The problem is that a lot of data suggests that countries with more robust welfare states tend to have stronger far-right movements. Providing white voters with higher levels of economic security does not tamp down their anxieties about race and immigration — or, more precisely, it doesn’t do it powerfully enough. For some, it frees them to worry less about what it’s in their wallet and more about who may be moving into their neighbourhoods or competing with them for jobs.
(Yes, I am putting up a SQOTD from a lefty news service. If readers’ blood pressure rises, sorry. The article contains a few errors and arguments I don’t agree with, but I like to find signs, or glimmerings, of intelligence wherever I can. Maybe, just maybe it is dawning on some of the smarter souls in the Left that the identity politics game has been a catastrophe, and that some of the so-called solutions for our ills as advocated by socialists/Welfare Statists have been an abject failure. Politics/ideas are in ferment right now, and this article is a sort of suggestion of what the ferment is causing. I also commend the author for the amount of data here.)
I added this to the pushback in the comments:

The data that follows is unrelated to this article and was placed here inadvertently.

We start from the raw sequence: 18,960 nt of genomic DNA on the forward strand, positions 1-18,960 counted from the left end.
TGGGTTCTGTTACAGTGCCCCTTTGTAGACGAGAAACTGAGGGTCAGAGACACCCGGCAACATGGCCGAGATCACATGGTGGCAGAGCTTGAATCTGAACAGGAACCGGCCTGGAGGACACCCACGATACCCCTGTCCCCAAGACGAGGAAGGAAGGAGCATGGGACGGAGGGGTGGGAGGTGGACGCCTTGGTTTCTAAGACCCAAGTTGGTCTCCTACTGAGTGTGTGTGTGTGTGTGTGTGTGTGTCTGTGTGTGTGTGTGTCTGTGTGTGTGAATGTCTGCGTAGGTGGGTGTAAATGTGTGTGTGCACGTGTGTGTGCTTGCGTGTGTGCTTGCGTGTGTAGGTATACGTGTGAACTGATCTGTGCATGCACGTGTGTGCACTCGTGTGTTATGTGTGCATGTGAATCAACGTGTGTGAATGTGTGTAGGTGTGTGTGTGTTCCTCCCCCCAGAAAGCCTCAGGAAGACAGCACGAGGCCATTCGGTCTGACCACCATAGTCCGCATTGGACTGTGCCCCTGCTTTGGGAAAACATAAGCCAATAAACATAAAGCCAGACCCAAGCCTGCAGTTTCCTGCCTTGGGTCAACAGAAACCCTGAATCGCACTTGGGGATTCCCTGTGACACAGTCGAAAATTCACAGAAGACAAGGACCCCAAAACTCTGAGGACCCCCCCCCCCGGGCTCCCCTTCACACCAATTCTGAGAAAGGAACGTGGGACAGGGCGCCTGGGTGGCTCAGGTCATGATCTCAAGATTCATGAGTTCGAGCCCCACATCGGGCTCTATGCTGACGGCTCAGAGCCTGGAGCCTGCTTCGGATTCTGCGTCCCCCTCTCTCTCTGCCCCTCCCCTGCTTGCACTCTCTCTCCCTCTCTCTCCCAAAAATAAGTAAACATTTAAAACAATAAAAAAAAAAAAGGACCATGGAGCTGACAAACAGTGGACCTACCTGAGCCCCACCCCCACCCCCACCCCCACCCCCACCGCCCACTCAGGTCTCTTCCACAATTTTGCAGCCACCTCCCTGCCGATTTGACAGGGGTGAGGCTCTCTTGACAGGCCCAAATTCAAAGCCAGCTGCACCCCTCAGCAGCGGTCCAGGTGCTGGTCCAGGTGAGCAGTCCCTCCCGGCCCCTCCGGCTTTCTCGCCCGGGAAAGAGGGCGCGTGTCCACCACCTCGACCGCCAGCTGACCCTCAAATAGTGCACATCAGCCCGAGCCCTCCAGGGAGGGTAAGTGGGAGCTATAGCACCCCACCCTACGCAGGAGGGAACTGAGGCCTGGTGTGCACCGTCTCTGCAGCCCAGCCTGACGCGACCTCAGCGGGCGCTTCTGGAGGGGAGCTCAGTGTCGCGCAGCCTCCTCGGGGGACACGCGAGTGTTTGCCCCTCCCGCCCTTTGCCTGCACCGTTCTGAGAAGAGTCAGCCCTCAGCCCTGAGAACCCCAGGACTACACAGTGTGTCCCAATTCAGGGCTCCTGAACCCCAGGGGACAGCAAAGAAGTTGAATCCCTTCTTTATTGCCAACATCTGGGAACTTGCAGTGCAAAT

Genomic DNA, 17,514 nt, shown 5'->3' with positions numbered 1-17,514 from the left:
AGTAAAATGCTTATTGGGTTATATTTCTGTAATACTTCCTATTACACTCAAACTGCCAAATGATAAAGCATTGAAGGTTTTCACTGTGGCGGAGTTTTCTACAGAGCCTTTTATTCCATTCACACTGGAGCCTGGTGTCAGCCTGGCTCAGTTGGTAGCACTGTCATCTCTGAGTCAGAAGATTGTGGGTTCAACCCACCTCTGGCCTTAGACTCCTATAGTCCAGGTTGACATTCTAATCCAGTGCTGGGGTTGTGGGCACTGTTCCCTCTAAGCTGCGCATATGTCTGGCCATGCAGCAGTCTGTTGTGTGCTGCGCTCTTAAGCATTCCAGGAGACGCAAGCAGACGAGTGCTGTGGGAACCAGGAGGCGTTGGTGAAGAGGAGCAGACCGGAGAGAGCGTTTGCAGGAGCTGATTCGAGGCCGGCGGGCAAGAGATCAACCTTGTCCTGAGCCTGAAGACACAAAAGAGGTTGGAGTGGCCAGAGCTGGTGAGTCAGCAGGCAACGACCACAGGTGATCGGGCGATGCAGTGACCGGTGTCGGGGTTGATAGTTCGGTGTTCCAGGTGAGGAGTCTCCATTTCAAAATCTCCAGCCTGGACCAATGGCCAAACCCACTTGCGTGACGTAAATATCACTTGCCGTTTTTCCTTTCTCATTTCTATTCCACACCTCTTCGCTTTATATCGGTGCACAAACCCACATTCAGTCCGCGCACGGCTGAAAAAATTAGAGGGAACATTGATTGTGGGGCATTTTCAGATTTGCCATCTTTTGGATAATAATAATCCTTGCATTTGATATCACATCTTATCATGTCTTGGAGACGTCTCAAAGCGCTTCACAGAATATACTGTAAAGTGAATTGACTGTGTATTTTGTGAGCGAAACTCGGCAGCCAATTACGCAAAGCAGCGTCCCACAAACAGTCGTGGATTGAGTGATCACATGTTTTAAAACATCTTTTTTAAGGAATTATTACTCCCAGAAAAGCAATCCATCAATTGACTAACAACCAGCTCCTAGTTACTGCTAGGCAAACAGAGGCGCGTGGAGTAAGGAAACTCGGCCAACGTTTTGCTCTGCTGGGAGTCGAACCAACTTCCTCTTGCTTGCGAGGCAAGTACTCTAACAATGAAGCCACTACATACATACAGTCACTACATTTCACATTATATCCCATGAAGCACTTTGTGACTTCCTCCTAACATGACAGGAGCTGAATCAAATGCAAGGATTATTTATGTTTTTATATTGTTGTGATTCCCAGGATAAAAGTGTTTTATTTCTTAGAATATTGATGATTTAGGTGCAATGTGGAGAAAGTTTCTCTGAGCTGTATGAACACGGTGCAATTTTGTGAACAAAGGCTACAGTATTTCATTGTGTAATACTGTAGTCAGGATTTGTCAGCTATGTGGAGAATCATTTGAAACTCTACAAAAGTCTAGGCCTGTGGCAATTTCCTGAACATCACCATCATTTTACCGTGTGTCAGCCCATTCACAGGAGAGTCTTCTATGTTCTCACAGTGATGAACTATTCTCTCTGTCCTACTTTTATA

The whole article makes a lot of sense. I particularly liked the point about how Putin might be annoyed that with Trump in office, he (Putin) no longer has a perceived monopoly on being That Unpredictable Guy. I think that is a very astute observation. Putin liked being the man who was constantly messing with our heads over Syria, or Ukraine, or wherever. But if he is up against a US president who makes unpredictability part of his central appeal, that changes. Then maybe Vlad. has to change, to be more predictable in certain ways. And this whole saga also somewhat undermines the “Russian spies put The Donald into the White House” narrative, although given the self-deception and insanity I see on part of the Democrat Party and its media allies, this is likely to continue for some time.